TAPE: EF02/0514 IN_TIME: 22:08:52 DURATION: 4:19 SOURCES: Various RESTRICTIONS: DATELINE: Various - Recent/File SHOTLIST: APTN Washington DC - 13 June 2002 1. Wide shot of Watergate office complex 2. Mid shot of Watergate complex College Park, Maryland 3. Still photo wide aerial shot of Watergate complex on display at the U.S. National Archives 4. Mid shot of photographers shooting items from Watergate burglary 5. Close view of bag used by Watergate burglars to carry equipment 6. Close view of items used by Watergate burglars for break in 7. Wide shot of telephone bugging device 8. Close shot of bugging device 9. Mid shot of photos of Watergate burglars 10. Close shot of radio receiver used to pick up signals from bugging devices 11. Close shot of evidence tag attached to receiver 12. SOUNDBITE: (English) David Paynter, archivist, U.S. National Archives: "In the bag are photographic supplies -- lights, film, clamps extension chords, and various tool...clamps, and also are bugs...telephone bugs...(a) huge black box which probably would be very small today... are telephone bugs. They actually went in to replace malfunctioning bugs from a previous break in in May of 1972." 13. Close shot of rubber gloves found with burglars 14. Close shot of address book belonging to Watergate burglar Bernard Barker opened to the "H" page 15. Extreme close shot of address book showing work (White House) phone number and home number of Howard Hunt 16. SOUNDBITE: (English) David Paynter, archivist, U.S. National Archives: "A lot of people still really trusted the president, they really trusted the government to do... to look out for them. And to suddenly have it thrown in their face that he was doing all that the Nixon administration was doing was a tough thing for a lot of people." AP Photos 17. Still photo of man holding newspaper with headline "Nixon Quits Tonight." US National Archives Washington DC - August 8, 1974 18. Mid shot of former U.S. President Richard Nixon during resignation speech 19. SOUNDBITE: (English) Richard Nixon, former U.S. President "Therefore, I shall resign the presidency effective at noon tomorrow." US National Archives File 20. Close shot of Nixon letter of resignation 21. Close shot of newspaper headline "Nixon Resigns." US National Archives File - 9 August, 1974 22. Mid shot of Nixon waving as he boards helicopter to leave White House after resignation APTN Washington DC - 13 June 2002 23. Mid shot of interviewer Sir David Frost addressing audience during Discovery Channel preview of Nixon documentary 24. Mid shot of audience 25. Close shot of Frost 26. Close shot of audience 27. SOUNDBITE: (English) Sir David Frost, Journalist: "I mean the thing that comes back to me as I look at this footage again and again is that, you know, that barrier he had between him and people, you know. One of the reason he wasn't in touch with what people were thinking was that he didn't like going out of his way to meet people because he was awkward with people, and that awkwardness and that clumsiness was one of the things that probably closed him off from knowing what the public were really thinking. And so it's those sort of personal flaws that come through I think." 28. Close shot of TV screen showing video of Frost presenting segment of Discovery Channel documentary on the Watergate scandal 29. Close shot of screen. (UPSOUND of Frost: "Would you go further than 'mistakes.' The word.....that seems not enough for people to understand." Nixon: "Well what word would you express?") The Discovery Channel File - 1997 30. SOUNDBITE: (English) Richard Nixon, former U.S. President. (From 1977 interview with David Frost) "...I don't go with the idea that what brought me down was a coup....a conspiracy, etc, etc, etc. I brought myself down. I gave 'em the sword, and they stuck it in and they twisted it with relish. And I guess if I'd been in their position I'd have done the same thing." US National Archives File 31. Still of Carl Bernstein and Bob Woodward at the time they were reporters with The Washington Post APTN Washington DC - 16 June 2002 32. Mid shot of Washington Post reporter/editor Bob Woodward autographing book "All the President's Men", tilt down to close shot of book 33. SOUNDBITE: (English) Carl Bernstein, Former Washington Post reporter: "No one is above the law in this country, including the president of the United States and I think that subsequent presidents have been aware of this and it's a great precedent." 34. Close up of Bernstein autographing another copy of "All the President's Men." 35. Close up of Bernstein and Woodward STORYLINE: It's been 30 years since a small band of burglars entered the sprawling Watergate complex in Washington DC, triggering a scandal that would bring down the US President. Their target in the early morning hours of June 17, 1972 was the office of the Democratic National Committee, located in the Watergate building. But on that day their plans were foiled by local police, and their capture was the beginning of a political drama that would end with the resignation of then President Richard Nixon. Now the U-S National Archives is marking the 30th anniversary of the Watergate break-in with a one-time display of artifacts from the bungled burglary. Curators at the archives near Washington have unveiled an array of artifacts from the burglary. They're a sampling of items used by the burglars, and never before on public display. They include tools and other belongings seized by police after they arrested the five burglars in the DNC offices at 2:30 am on Saturday June 17, 1972. There are tools used to unlock doors, bugging devices used to tap telephones, and a radio receiver used to capture signals from those bugs. There is an address book belonging to burglar Bernard Barker opened to the "H" page. A penciled entry shows three vertical lines with a slash through them and underneath, "WH-202-456-2282" and another phone number. Those were the White House and home numbers for Nixon aide E. Howard Hunt - the lines and slash representing his initials, "HH." He was the former Central Intelligence Agency man who masterminded the burglary and eavesdropping on the president's political rivals. The smattering of items are just a few of the hundreds stacked in temperature and humidity-controlled rooms on the fifth floor of the archives' campus in suburban Maryland. Cable television's Discovery Channel also is marking the anniversary with its own look at the Watergate break-in and subsequent scandal probe. Documentary presenter Sir David Frost attended a preview screening of the program at the Watergate Hotel last week. Featured in the program, titled "In their Own Words: Nixon", are never-before-seen segments of Frost's 1977 interview with Nixon. The Discovery special will air Monday evening in the US and Britain. Journalists Carl Bernstein and Bob Woodward also are recalling their work 30 years ago as young reporters for The Washington Post. Their reporting helped to reveal the White House's attempts to cover up the break-in, and its link to President Nixon and some of his closest White House aides. Both men have yet to reveal their famed anonymous source on Watergate, dubbed "Deep Throat." Woodward said Sunday their source's identity would only be revealed after his death, or if he released the journalists from their pledge of silence.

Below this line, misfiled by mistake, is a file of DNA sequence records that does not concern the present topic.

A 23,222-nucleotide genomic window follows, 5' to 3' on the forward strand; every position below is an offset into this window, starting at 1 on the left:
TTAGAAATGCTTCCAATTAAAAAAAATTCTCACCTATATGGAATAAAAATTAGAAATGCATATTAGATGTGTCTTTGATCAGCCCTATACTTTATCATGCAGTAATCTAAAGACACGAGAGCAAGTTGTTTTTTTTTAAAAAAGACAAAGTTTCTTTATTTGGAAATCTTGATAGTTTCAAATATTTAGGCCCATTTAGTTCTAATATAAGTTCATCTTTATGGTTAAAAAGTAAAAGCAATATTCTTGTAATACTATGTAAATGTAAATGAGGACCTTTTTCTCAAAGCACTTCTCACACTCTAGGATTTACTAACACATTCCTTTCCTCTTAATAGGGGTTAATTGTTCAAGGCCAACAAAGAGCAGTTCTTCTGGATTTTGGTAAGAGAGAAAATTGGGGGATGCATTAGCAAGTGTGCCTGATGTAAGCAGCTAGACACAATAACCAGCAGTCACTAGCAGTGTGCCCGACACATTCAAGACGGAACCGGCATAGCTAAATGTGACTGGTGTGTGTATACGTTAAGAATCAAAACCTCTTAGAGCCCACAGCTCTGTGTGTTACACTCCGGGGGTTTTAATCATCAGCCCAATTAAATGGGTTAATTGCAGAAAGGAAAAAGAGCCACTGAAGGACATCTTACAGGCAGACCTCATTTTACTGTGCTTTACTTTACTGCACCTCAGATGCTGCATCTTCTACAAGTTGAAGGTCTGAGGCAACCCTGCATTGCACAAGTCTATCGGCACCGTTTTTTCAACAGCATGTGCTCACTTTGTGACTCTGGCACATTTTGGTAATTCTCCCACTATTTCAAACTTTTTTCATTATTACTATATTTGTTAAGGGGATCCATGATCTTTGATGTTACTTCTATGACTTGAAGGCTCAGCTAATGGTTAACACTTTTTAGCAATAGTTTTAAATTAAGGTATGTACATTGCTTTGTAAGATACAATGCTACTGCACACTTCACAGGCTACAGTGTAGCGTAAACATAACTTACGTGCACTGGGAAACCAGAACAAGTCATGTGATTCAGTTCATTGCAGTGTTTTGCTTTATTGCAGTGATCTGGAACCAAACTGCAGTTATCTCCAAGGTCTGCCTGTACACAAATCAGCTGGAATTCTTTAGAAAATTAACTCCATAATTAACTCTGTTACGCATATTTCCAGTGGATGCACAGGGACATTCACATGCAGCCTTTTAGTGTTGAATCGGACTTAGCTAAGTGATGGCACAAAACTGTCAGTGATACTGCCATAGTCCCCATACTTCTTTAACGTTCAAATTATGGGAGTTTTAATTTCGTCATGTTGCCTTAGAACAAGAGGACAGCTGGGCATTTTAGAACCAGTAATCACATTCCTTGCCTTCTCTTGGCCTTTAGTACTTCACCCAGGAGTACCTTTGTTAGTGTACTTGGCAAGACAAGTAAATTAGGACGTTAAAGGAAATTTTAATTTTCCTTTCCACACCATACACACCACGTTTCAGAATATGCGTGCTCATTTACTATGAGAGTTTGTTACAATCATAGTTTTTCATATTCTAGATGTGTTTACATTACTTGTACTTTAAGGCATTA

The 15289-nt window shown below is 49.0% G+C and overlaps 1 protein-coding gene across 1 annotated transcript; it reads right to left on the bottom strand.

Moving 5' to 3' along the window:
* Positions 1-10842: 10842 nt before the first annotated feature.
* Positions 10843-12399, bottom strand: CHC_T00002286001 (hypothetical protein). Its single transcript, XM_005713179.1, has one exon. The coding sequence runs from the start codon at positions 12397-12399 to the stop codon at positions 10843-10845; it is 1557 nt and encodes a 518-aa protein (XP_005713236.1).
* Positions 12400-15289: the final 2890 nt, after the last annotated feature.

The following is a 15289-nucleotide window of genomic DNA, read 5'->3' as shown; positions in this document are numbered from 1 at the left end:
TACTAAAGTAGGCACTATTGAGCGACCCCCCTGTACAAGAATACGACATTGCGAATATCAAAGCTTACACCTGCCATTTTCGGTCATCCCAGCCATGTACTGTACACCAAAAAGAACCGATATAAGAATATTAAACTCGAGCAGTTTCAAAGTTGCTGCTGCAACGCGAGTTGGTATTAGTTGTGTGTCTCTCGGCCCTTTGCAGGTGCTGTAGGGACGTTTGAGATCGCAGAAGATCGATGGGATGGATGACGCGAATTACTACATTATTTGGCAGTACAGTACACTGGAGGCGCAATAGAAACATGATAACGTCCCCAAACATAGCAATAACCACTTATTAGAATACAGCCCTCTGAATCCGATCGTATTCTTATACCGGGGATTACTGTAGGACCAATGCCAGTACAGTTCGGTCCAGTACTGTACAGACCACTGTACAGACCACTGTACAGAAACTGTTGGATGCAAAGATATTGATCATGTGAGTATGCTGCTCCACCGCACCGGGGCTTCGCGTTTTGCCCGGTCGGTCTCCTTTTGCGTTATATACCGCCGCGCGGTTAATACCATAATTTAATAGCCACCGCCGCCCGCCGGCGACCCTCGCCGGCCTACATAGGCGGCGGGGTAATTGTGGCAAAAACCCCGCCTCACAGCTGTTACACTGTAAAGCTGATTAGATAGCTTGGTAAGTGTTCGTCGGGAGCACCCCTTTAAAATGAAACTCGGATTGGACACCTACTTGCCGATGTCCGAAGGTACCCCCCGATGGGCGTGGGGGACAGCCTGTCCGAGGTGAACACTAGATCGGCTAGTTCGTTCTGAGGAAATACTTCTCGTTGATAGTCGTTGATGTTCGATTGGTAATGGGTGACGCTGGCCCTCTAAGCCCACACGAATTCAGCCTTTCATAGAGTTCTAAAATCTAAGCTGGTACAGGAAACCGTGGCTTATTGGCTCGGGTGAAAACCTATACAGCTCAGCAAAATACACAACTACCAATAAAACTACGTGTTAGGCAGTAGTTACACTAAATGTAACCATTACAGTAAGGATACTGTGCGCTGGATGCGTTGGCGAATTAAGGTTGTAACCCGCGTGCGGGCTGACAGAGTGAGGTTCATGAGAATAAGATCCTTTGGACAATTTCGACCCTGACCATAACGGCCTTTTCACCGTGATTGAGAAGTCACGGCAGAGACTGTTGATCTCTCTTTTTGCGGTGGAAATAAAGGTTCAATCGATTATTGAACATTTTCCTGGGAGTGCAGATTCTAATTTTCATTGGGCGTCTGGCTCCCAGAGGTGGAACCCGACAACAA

MUNICIPAL ELECTION 2020: Public meeting, list Portivecchju da fa led by Don Mathieu SANTINI